The Latest

blackpoemusic:

Each black person needs to understand.
Aug 21, 2014 / 4,596 notes

blackpoemusic:

Each black person needs to understand.

(via hip-hop-influence)

Aug 21, 2014 / 76 notes

(via voguenshit)

Aug 21, 2014 / 12,735 notes

el-capi-tan:

blacksupervillain:

the police in a nutshell

when art imitates life

(via voguenshit)

Aug 21, 2014 / 393 notes

oumelghoula:

Stokely Carmichael

(via 3rdeyechicago)

Aug 21, 2014 / 47,471 notes
afrorevolution:

Queens 👑👑🙏🙏 

Value »»
Aug 21, 2014 / 544 notes

afrorevolution:

Queens 👑👑🙏🙏

Value »»

(via exquisiteblackpeople)

Aug 21, 2014 / 12,026 notes

rebelbaes:

madriche:

thephysicalisanillusion:

The Matrix is a system, Neo. That system is our enemy. But when you’re inside, you look around, what do you see? Businessmen, teachers, lawyers, carpenters. The very minds of the people we are trying to save. But until we do, these people are still a part of that system and that makes them our enemy. You have to understand, most of these people are not ready to be unplugged. And many of them are so inured, so hopelessly dependent on the system, that they will fight to protect it.

-Morpheus

explaining racism white supremacy right under our noses.

explaining Don Lemon’s and Larry Elder’s .

(via knowledgeequalsblackpower)

whatazendra:

Just let this sink in for a bit. #ferguson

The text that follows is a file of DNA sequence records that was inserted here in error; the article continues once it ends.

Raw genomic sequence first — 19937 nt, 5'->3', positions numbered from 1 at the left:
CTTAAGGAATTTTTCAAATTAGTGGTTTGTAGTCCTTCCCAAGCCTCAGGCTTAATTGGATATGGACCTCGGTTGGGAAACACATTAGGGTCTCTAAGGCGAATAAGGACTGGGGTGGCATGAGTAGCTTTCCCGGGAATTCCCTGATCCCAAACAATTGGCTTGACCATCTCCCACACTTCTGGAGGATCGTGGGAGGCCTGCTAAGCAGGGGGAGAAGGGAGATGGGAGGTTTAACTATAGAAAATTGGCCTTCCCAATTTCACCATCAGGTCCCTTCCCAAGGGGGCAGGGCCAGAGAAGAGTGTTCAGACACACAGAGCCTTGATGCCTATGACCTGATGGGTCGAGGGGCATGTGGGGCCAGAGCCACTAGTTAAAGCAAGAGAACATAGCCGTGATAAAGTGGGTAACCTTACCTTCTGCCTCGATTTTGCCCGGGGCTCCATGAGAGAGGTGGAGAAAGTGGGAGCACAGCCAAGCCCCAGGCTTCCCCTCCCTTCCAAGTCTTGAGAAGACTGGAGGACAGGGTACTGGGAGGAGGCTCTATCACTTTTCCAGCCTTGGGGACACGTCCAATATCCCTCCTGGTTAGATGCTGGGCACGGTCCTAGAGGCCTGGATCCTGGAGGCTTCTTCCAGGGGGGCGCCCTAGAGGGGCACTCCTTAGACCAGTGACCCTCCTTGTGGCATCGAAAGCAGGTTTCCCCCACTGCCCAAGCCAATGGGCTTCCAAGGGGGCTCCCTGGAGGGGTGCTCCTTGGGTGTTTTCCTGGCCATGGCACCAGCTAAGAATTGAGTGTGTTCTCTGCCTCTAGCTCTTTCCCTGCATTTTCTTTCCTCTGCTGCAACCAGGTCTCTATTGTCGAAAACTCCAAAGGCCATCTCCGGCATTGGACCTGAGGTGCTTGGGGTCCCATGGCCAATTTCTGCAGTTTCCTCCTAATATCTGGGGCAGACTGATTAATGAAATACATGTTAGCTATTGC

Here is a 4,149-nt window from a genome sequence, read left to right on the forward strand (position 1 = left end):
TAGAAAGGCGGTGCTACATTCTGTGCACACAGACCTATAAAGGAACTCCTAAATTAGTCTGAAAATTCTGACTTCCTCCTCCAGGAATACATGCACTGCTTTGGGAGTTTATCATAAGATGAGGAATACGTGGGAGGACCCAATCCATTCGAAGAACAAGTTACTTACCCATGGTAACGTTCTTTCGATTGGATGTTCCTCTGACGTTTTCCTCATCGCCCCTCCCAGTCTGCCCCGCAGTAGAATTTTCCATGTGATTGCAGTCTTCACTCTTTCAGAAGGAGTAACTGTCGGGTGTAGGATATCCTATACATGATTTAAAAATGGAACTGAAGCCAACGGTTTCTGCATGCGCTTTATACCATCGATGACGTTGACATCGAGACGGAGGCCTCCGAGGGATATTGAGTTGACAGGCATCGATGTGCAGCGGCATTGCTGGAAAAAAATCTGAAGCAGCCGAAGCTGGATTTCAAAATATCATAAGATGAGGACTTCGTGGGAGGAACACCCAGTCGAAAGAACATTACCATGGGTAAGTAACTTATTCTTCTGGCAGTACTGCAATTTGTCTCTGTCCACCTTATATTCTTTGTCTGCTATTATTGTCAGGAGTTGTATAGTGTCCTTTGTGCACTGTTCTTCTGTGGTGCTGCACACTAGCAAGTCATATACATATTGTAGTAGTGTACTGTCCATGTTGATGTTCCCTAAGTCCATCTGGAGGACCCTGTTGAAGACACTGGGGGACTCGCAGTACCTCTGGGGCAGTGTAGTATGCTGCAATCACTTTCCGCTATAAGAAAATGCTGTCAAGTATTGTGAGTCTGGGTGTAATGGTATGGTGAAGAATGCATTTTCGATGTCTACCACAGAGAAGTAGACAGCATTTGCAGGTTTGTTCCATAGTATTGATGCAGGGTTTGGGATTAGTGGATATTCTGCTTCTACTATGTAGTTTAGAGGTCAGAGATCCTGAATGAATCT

Aug 21, 2014 / 13,398 notes

whatazendra:

Just let this sink in for a bit. #ferguson

(via exquisiteblackpeople)

queendecuisine:

1863-project:

tigertwo1515:

did-you-kno:

Source

Damn

OKAY, LET’S TALK ABOUT ROBERT SMALLS (BECAUSE HE HAS A NAME, THANK YOU VERY MUCH).
ANYWAY.
Robert Smalls was born into slavery in 1839 and at the age of 12 his owner leased him out in Charleston, South Carolina. He gravitated towards working at the docks and on boats and eventually became the equivalent of a pilot, and in late 1861 he found himself assigned to a military transport boat named the CSS Planter.
On May 12, 1862, the white officers decided to spend the night on land. Smalls rounded up the enslaved crew and they hatched a plan, and once the officers were long gone they made a run for it, only stopping to pick up their families (who they notified) along the way. Smalls, disguised as the captain, steered the boat past Confederate forts (including Ft. Sumter) and over to the Union blockade, raising a white sheet his wife took from her job as a hotel maid as a flag of truce. The CSS Planter had a highly valuable code book and all manner of explosives on board.
Smalls ended up serving in the Union Navy and rose to the rank of captain there. He was also one of a number of individuals who talked to Abraham Lincoln about the possibility of African-American soldiers fighting for the Union, which became a reality.
After the war, Smalls bought his owner’s old plantation in Beaufort and even allowed the owner’s sickly wife to move back in until her death. He eventually served in the South Carolina House of Representatives (1865-1870), the South Carolina Senate (1871-1874), and the United States House of Representatives (1875-1879) and represented South Carolina’s 5th District from 1882-1883 and the 7th District from 1884-1887. He and other black politicians also fought against an amendment designed to disenfranchise black voters in 1895, but it unfortunately passed.
Smalls ended his public life by serving as U.S. Collector of Customs in Beaufort from 1889-1911. He died in 1915 at the age of 75.